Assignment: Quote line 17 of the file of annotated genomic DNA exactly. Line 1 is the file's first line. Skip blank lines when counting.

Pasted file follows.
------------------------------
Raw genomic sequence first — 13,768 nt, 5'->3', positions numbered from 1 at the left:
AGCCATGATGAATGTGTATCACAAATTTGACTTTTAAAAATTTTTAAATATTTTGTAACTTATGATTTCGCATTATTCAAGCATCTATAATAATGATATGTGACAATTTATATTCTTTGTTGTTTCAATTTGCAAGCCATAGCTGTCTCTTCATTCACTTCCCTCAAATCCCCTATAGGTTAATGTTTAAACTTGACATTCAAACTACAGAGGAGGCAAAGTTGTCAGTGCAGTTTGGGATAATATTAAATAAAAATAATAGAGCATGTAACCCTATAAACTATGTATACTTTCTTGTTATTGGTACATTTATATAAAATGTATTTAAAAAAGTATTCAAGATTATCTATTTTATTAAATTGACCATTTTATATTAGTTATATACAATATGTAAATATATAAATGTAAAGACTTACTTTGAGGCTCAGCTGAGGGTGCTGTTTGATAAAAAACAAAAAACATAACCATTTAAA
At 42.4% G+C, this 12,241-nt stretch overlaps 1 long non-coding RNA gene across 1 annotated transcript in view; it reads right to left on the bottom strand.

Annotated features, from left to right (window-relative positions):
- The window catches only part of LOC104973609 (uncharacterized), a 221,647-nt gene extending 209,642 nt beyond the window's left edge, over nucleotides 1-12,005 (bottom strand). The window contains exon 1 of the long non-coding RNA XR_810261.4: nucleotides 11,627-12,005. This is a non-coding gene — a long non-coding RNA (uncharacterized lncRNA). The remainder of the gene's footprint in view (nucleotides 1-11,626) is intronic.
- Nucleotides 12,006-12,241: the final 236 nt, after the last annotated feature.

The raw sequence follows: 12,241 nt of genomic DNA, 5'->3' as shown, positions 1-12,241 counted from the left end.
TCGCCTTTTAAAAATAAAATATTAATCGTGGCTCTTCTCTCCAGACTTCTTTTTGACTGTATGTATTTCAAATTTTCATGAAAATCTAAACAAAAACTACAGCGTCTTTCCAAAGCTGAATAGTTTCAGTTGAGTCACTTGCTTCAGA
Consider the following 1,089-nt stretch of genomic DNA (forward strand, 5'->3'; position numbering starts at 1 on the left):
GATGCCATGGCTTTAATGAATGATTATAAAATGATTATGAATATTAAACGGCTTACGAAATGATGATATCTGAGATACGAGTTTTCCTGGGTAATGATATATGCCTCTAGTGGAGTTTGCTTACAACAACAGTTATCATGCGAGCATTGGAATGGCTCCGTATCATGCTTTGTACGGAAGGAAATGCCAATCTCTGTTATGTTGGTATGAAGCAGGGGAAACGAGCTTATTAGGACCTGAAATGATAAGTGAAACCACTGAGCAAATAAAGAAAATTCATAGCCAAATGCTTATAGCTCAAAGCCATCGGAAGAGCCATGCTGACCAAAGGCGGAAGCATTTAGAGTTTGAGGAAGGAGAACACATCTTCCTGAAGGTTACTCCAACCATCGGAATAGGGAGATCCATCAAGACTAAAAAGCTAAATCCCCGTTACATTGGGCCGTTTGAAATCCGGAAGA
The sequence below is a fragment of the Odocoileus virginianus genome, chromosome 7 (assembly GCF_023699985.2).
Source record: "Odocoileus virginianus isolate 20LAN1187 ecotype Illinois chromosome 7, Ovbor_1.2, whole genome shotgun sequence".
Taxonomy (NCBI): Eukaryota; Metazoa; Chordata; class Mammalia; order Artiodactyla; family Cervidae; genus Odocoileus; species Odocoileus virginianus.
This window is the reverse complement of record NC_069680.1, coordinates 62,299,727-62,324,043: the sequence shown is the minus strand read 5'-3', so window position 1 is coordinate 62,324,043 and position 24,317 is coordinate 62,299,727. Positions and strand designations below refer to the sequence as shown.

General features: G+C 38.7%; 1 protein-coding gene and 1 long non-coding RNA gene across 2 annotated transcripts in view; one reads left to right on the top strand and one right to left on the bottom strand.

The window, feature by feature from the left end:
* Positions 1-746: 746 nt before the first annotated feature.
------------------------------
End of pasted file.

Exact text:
* Positions 1-746: 746 nt before the first annotated feature.